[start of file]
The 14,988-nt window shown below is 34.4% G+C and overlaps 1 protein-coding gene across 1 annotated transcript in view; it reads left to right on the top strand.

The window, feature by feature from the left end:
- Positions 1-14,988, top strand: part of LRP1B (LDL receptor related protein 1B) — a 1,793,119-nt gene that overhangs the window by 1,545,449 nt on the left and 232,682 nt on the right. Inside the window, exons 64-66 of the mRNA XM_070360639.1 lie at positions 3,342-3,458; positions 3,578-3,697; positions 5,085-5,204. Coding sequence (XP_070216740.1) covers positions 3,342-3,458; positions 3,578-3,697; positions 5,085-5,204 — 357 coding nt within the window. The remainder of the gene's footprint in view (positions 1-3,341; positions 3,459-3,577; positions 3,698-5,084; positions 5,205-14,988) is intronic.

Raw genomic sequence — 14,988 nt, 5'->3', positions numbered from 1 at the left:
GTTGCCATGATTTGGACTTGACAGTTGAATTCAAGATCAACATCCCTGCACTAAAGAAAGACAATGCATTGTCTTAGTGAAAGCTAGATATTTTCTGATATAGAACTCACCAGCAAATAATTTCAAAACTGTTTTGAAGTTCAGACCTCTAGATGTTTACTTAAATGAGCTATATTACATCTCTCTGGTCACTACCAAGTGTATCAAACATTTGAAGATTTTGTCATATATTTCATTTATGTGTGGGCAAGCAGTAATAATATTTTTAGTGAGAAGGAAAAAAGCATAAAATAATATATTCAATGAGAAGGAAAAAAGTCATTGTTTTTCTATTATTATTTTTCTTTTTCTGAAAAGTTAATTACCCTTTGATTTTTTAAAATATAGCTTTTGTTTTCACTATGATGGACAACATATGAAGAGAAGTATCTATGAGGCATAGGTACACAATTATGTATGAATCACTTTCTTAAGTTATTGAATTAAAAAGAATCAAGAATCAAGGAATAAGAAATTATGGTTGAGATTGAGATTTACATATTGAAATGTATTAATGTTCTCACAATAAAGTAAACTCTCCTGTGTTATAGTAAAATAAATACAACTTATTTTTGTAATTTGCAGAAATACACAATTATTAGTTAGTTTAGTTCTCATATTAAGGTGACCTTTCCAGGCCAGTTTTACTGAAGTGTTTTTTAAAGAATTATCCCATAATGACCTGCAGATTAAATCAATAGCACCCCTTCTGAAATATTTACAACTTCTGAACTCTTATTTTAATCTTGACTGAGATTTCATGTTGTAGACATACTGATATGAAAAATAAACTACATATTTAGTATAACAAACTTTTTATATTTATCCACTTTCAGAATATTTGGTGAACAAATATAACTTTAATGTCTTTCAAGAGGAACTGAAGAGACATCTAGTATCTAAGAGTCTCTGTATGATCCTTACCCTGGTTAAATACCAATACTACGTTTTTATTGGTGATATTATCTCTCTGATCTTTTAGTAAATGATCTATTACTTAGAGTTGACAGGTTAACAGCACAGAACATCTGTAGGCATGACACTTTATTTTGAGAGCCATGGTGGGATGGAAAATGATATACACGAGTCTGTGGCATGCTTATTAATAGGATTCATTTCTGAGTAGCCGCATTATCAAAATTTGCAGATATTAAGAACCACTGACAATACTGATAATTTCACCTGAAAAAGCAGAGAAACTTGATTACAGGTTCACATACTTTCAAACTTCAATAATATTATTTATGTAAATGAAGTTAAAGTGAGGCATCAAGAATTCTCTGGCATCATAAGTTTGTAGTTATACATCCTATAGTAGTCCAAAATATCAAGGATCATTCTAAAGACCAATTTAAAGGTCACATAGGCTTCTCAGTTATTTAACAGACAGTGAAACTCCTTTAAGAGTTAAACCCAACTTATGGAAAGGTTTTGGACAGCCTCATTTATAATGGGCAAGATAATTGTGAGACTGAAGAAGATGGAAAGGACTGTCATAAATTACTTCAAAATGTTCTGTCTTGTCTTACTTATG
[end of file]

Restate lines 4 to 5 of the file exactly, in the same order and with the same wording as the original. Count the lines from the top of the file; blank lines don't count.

Raw genomic sequence — 14,988 nt, 5'->3', positions numbered from 1 at the left:
GTTGCCATGATTTGGACTTGACAGTTGAATTCAAGATCAACATCCCTGCACTAAAGAAAGACAATGCATTGTCTTAGTGAAAGCTAGATATTTTCTGATATAGAACTCACCAGCAAATAATTTCAAAACTGTTTTGAAGTTCAGACCTCTAGATGTTTACTTAAATGAGCTATATTACATCTCTCTGGTCACTACCAAGTGTATCAAACATTTGAAGATTTTGTCATATATTTCATTTATGTGTGGGCAAGCAGTAATAATATTTTTAGTGAGAAGGAAAAAAGCATAAAATAATATATTCAATGAGAAGGAAAAAAGTCATTGTTTTTCTATTATTATTTTTCTTTTTCTGAAAAGTTAATTACCCTTTGATTTTTTAAAATATAGCTTTTGTTTTCACTATGATGGACAACATATGAAGAGAAGTATCTATGAGGCATAGGTACACAATTATGTATGAATCACTTTCTTAAGTTATTGAATTAAAAAGAATCAAGAATCAAGGAATAAGAAATTATGGTTGAGATTGAGATTTACATATTGAAATGTATTAATGTTCTCACAATAAAGTAAACTCTCCTGTGTTATAGTAAAATAAATACAACTTATTTTTGTAATTTGCAGAAATACACAATTATTAGTTAGTTTAGTTCTCATATTAAGGTGACCTTTCCAGGCCAGTTTTACTGAAGTGTTTTTTAAAGAATTATCCCATAATGACCTGCAGATTAAATCAATAGCACCCCTTCTGAAATATTTACAACTTCTGAACTCTTATTTTAATCTTGACTGAGATTTCATGTTGTAGACATACTGATATGAAAAATAAACTACATATTTAGTATAACAAACTTTTTATATTTATCCACTTTCAGAATATTTGGTGAACAAATATAACTTTAATGTCTTTCAAGAGGAACTGAAGAGACATCTAGTATCTAAGAGTCTCTGTATGATCCTTACCCTGGTTAAATACCAATACTACGTTTTTATTGGTGATATTATCTCTCTGATCTTTTAGTAAATGATCTATTACTTAGAGTTGACAGGTTAACAGCACAGAACATCTGTAGGCATGACACTTTATTTTGAGAGCCATGGTGGGATGGAAAATGATATACACGAGTCTGTGGCATGCTTATTAATAGGATTCATTTCTGAGTAGCCGCATTATCAAAATTTGCAGATATTAAGAACCACTGACAATACTGATAATTTCACCTGAAAAAGCAGAGAAACTTGATTACAGGTTCACATACTTTCAAACTTCAATAATATTATTTATGTAAATGAAGTTAAAGTGAGGCATCAAGAATTCTCTGGCATCATAAGTTTGTAGTTATACATCCTATAGTAGTCCAAAATATCAAGGATCATTCTAAAGACCAATTTAAAGGTCACATAGGCTTCTCAGTTATTTAACAGACAGTGAAACTCCTTTAAGAGTTAAACCCAACTTATGGAAAGGTTTTGGACAGCCTCATTTATAATGGGCAAGATAATTGTGAGACTGAAGAAGATGGAAAGGACTGTCATAAATTACTTCAAAATGTTCTGTCTTGTCTTACTTATG